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Say goodbye to plastic straws

Hannah Swayze • Jun 3, 2018 at 5:30 AM

Reduce, reuse, recycle. We know it. We recycle it. Some people live it. I've personally not always been the best at recycling. I'm a busy bee with very little time to separate my plastics and my paper, but I try.

Placing the right trash in the right bin and taking part in some DIY projects are some easy way to reuse and recycling a lot of different things around. 

However, the hardest action of the three probably has to be reducing. To reduce the amount of waste that you put out into the world is really, really difficult on the front end. Every day we are bombarded with single-use plastic objects that we are really expected to just use once and then throw away.

Now, if these were objects that we could easily throw into a recycling box and be on our merry way, it would be fine. Unfortunately, though, they're not. This means that all those straws, cups and plastic bottles that we just toss away in our busy lives, we have next to know way of knowing where they end up.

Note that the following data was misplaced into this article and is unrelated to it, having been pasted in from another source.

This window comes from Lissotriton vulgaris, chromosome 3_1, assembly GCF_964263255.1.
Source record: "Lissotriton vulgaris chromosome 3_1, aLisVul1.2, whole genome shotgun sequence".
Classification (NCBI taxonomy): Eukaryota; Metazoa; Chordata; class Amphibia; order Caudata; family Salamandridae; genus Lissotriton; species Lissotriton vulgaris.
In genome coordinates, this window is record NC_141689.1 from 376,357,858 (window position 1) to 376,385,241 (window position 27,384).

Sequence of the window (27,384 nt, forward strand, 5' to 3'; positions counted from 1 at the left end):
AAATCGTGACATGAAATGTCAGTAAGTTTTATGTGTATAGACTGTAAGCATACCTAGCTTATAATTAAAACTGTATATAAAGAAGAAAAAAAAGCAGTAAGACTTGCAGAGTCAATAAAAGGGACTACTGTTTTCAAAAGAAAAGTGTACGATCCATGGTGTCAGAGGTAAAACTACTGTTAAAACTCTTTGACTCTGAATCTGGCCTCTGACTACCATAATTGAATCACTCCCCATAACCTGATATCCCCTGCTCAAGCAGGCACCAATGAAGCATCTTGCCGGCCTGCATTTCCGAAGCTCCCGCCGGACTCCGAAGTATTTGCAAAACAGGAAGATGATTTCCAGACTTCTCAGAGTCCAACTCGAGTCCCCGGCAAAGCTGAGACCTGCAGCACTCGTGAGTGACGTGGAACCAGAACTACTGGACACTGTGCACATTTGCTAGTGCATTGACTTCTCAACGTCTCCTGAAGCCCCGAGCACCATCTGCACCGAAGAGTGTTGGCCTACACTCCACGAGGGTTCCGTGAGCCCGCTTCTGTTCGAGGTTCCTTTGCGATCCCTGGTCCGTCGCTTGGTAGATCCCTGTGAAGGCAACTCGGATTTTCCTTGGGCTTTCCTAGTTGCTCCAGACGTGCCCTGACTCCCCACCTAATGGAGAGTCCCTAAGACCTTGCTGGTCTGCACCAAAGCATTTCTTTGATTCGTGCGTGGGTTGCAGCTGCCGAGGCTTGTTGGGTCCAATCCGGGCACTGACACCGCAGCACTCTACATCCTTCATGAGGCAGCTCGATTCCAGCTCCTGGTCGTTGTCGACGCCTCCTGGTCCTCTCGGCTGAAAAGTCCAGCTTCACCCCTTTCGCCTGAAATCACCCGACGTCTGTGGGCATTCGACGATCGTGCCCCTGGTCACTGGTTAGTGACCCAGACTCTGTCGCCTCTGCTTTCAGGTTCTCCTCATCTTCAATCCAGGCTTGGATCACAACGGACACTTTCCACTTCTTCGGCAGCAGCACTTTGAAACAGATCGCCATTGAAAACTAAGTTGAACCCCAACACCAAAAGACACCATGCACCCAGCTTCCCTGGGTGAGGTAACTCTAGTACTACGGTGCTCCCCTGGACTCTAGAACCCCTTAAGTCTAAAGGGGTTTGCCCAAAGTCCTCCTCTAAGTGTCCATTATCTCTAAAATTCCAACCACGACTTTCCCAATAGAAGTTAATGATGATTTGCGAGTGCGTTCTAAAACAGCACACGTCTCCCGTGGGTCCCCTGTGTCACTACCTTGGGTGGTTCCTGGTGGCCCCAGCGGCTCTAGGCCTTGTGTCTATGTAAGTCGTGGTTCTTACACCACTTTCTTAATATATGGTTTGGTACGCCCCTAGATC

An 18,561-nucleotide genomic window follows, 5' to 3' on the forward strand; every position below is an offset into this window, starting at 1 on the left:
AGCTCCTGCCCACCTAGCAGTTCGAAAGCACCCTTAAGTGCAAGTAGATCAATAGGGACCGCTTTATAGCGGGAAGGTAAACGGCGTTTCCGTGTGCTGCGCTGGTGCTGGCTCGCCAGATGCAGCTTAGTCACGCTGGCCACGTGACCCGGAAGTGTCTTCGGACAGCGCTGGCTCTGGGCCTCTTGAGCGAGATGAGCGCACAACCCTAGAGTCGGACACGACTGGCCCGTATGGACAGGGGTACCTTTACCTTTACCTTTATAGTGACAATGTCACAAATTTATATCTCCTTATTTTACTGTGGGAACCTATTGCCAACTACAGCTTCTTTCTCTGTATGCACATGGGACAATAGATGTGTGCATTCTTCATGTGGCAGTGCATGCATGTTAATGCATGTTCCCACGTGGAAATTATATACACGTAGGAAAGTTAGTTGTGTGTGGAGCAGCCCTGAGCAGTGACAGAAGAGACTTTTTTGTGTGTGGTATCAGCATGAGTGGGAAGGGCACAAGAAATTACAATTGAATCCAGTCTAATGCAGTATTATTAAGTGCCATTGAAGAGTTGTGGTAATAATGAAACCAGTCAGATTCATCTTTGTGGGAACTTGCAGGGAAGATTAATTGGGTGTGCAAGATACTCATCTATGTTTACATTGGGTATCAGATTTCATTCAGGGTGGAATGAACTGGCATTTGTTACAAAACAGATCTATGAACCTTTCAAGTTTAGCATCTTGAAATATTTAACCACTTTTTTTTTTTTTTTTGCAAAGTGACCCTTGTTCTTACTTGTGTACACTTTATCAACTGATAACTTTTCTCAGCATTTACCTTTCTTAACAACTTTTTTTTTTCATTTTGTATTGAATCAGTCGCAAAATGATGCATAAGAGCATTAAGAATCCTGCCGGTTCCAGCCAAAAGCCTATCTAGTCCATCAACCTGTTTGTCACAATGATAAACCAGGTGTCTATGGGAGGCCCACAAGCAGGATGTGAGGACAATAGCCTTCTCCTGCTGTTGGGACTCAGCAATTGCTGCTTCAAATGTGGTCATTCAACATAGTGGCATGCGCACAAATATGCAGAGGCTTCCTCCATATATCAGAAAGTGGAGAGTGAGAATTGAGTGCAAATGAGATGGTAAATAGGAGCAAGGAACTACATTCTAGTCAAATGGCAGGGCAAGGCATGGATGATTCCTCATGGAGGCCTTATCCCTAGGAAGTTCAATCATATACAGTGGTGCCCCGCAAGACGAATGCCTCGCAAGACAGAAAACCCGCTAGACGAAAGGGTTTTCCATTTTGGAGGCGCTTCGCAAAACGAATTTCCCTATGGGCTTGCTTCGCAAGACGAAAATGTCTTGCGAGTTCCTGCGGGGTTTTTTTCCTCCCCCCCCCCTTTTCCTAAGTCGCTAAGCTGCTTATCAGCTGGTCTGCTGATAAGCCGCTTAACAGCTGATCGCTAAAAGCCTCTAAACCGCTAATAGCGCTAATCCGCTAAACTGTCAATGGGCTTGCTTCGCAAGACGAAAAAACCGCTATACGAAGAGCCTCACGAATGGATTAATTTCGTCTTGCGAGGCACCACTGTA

Probably the biggest culprit that we see today around us is the plastic straw.

From social media campaigns to laws proposing the ban of them, the plastic straw is slowly losing favor.

Why straws?

Straws are a target because they're almost impossible to recycle. Curbside programs throughout the country refuse plastic straws, so they're not something you can throw in with last week's newspaper and coke cans. Instead, they end up in places like landfills, or in our oceans.

With Americans using 500 million drinking straws each day, it's not a problem that has a deadline soon.

Some places like Malibu, Miami have banned these environmental nuisances. Lawmakers in New York have even proposed banning them in the city. These are just a few steps in the right direction, but I would say that it's not quite enough.

What can we do?

While we can't recycle the straws we've already disposed of, what we can do is reduce and reuse.

There are plenty of plastic straw alternatives out there on the market. Metal, paper and glass straws are all easily purchased anywhere from Amazon to Target.

Alternatively, you can just stop using plastic straws. Tell your waiter to leave your straw for another customer. If you're already accustomed to straws, carry your own. Most reusable straws come with a small brush for cleaning and can be tossed into the dishwasher along with other dishes.

It's a small change, yes, but I've always been a firm believer that every little bit counts. It’s these little efforts that we make that will end up making a difference.

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